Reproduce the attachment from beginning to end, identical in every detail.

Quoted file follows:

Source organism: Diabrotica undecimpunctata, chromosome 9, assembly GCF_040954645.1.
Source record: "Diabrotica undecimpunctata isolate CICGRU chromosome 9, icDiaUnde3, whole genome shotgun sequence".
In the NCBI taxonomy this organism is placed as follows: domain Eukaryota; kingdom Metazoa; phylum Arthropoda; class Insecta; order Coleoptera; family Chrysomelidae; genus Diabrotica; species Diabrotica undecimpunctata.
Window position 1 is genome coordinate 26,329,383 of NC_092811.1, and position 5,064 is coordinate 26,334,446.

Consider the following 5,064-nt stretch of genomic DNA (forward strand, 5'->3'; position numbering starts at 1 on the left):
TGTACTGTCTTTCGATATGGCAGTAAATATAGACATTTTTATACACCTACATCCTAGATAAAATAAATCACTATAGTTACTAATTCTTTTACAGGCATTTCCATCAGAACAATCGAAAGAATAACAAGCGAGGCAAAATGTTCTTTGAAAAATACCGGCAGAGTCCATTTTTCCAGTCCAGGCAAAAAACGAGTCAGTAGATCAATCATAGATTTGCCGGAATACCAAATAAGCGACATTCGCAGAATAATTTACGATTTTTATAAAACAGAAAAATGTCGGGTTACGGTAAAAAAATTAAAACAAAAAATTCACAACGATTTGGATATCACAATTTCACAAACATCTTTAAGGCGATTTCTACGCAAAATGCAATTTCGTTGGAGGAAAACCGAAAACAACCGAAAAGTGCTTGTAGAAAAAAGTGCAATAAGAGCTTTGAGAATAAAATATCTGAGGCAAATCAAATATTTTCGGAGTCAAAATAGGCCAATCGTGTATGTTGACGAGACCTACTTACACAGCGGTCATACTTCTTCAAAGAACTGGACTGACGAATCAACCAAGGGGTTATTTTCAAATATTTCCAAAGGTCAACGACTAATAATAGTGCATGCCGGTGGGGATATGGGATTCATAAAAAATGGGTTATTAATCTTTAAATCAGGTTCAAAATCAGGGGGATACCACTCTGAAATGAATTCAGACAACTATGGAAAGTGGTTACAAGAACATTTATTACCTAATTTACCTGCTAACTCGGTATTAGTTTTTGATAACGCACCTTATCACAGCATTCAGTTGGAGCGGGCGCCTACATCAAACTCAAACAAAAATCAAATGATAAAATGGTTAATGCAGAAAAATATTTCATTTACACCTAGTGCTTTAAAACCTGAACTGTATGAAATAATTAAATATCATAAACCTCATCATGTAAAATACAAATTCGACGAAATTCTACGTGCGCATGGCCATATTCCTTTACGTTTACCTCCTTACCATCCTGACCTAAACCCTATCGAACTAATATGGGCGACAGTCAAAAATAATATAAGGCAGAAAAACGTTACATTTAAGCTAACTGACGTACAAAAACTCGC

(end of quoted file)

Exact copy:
Source organism: Diabrotica undecimpunctata, chromosome 9, assembly GCF_040954645.1.
Source record: "Diabrotica undecimpunctata isolate CICGRU chromosome 9, icDiaUnde3, whole genome shotgun sequence".
In the NCBI taxonomy this organism is placed as follows: domain Eukaryota; kingdom Metazoa; phylum Arthropoda; class Insecta; order Coleoptera; family Chrysomelidae; genus Diabrotica; species Diabrotica undecimpunctata.
Window position 1 is genome coordinate 26,329,383 of NC_092811.1, and position 5,064 is coordinate 26,334,446.

Consider the following 5,064-nt stretch of genomic DNA (forward strand, 5'->3'; position numbering starts at 1 on the left):
TGTACTGTCTTTCGATATGGCAGTAAATATAGACATTTTTATACACCTACATCCTAGATAAAATAAATCACTATAGTTACTAATTCTTTTACAGGCATTTCCATCAGAACAATCGAAAGAATAACAAGCGAGGCAAAATGTTCTTTGAAAAATACCGGCAGAGTCCATTTTTCCAGTCCAGGCAAAAAACGAGTCAGTAGATCAATCATAGATTTGCCGGAATACCAAATAAGCGACATTCGCAGAATAATTTACGATTTTTATAAAACAGAAAAATGTCGGGTTACGGTAAAAAAATTAAAACAAAAAATTCACAACGATTTGGATATCACAATTTCACAAACATCTTTAAGGCGATTTCTACGCAAAATGCAATTTCGTTGGAGGAAAACCGAAAACAACCGAAAAGTGCTTGTAGAAAAAAGTGCAATAAGAGCTTTGAGAATAAAATATCTGAGGCAAATCAAATATTTTCGGAGTCAAAATAGGCCAATCGTGTATGTTGACGAGACCTACTTACACAGCGGTCATACTTCTTCAAAGAACTGGACTGACGAATCAACCAAGGGGTTATTTTCAAATATTTCCAAAGGTCAACGACTAATAATAGTGCATGCCGGTGGGGATATGGGATTCATAAAAAATGGGTTATTAATCTTTAAATCAGGTTCAAAATCAGGGGGATACCACTCTGAAATGAATTCAGACAACTATGGAAAGTGGTTACAAGAACATTTATTACCTAATTTACCTGCTAACTCGGTATTAGTTTTTGATAACGCACCTTATCACAGCATTCAGTTGGAGCGGGCGCCTACATCAAACTCAAACAAAAATCAAATGATAAAATGGTTAATGCAGAAAAATATTTCATTTACACCTAGTGCTTTAAAACCTGAACTGTATGAAATAATTAAATATCATAAACCTCATCATGTAAAATACAAATTCGACGAAATTCTACGTGCGCATGGCCATATTCCTTTACGTTTACCTCCTTACCATCCTGACCTAAACCCTATCGAACTAATATGGGCGACAGTCAAAAATAATATAAGGCAGAAAAACGTTACATTTAAGCTAACTGACGTACAAAAACTCGC